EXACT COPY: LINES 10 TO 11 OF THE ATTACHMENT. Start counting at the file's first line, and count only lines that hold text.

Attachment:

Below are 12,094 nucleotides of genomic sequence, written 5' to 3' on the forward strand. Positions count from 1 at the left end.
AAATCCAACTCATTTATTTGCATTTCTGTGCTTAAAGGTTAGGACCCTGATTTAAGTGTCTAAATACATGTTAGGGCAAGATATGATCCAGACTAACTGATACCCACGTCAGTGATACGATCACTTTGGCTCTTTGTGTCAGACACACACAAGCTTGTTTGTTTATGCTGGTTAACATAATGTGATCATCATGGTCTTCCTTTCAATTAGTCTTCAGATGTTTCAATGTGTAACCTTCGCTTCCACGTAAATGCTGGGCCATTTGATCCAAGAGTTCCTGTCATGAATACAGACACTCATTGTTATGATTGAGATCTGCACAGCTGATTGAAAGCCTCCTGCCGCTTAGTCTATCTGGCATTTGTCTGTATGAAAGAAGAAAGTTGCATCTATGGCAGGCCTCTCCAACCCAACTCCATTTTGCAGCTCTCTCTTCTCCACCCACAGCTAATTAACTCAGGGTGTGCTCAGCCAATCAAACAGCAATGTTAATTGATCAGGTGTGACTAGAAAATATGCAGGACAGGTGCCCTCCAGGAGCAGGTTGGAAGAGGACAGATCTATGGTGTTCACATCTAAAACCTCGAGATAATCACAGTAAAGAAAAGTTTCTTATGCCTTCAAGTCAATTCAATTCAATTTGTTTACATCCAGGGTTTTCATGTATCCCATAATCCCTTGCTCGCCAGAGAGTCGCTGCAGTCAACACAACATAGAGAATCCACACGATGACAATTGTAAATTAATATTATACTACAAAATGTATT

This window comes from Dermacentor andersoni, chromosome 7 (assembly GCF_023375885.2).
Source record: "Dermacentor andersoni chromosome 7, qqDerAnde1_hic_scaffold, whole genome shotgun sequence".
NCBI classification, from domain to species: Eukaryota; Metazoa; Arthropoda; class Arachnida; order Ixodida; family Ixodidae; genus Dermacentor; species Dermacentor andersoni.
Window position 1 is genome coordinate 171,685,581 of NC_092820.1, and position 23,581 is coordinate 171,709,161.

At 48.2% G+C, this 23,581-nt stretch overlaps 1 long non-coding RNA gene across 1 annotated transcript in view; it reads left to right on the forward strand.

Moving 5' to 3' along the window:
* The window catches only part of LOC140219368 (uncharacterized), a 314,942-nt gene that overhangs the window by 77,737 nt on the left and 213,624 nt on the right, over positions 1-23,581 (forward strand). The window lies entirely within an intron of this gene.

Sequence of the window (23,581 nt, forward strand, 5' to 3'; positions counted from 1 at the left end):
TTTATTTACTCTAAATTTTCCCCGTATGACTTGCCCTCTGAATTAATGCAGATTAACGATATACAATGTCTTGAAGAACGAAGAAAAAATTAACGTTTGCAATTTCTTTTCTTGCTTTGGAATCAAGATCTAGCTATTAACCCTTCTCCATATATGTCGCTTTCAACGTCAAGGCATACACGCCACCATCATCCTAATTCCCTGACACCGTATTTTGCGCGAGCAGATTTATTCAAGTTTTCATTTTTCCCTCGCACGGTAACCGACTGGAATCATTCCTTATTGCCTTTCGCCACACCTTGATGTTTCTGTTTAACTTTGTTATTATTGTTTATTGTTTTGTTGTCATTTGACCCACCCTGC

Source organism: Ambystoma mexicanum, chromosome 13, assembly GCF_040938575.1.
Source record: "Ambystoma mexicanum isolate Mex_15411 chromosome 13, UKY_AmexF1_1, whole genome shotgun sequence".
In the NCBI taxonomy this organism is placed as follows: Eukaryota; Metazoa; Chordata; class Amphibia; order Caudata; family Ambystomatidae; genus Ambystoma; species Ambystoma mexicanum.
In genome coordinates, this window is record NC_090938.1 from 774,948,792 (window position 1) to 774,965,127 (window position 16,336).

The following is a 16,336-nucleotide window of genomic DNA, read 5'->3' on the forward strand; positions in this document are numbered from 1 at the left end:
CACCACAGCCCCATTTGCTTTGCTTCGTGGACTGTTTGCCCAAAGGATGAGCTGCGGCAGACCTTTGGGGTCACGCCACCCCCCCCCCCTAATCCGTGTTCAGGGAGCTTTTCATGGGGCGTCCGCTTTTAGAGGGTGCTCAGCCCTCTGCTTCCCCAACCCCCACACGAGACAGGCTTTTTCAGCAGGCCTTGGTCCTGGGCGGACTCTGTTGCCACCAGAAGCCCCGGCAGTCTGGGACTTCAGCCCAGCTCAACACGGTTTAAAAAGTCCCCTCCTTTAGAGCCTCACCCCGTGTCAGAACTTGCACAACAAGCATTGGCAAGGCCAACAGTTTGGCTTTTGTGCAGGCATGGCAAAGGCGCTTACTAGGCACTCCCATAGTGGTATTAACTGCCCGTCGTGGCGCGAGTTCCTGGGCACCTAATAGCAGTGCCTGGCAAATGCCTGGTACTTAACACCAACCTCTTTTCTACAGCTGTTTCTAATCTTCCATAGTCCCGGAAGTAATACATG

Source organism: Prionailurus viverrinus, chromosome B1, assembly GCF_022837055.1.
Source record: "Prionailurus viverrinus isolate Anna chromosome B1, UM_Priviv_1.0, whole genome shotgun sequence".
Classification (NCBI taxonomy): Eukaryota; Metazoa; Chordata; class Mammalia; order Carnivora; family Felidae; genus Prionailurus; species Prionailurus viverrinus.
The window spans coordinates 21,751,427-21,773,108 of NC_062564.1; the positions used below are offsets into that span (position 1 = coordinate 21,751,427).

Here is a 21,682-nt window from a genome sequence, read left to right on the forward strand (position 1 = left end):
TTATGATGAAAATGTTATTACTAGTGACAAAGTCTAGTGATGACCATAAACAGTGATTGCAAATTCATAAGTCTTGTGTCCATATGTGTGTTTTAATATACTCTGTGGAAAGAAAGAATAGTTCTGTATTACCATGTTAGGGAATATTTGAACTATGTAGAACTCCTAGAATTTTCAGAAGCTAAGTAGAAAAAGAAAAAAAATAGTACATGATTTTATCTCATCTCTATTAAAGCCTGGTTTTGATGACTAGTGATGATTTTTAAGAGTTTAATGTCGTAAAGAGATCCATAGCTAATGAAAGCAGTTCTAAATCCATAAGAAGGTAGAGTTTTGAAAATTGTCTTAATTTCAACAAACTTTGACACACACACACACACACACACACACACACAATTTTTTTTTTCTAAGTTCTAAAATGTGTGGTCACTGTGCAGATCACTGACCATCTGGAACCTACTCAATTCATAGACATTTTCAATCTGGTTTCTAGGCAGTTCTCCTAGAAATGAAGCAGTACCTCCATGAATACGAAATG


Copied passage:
Sequence of the window (23,581 nt, forward strand, 5' to 3'; positions counted from 1 at the left end):
TTTATTTACTCTAAATTTTCCCCGTATGACTTGCCCTCTGAATTAATGCAGATTAACGATATACAATGTCTTGAAGAACGAAGAAAAAATTAACGTTTGCAATTTCTTTTCTTGCTTTGGAATCAAGATCTAGCTATTAACCCTTCTCCATATATGTCGCTTTCAACGTCAAGGCATACACGCCACCATCATCCTAATTCCCTGACACCGTATTTTGCGCGAGCAGATTTATTCAAGTTTTCATTTTTCCCTCGCACGGTAACCGACTGGAATCATTCCTTATTGCCTTTCGCCACACCTTGATGTTTCTGTTTAACTTTGTTATTATTGTTTATTGTTTTGTTGTCATTTGACCCACCCTGC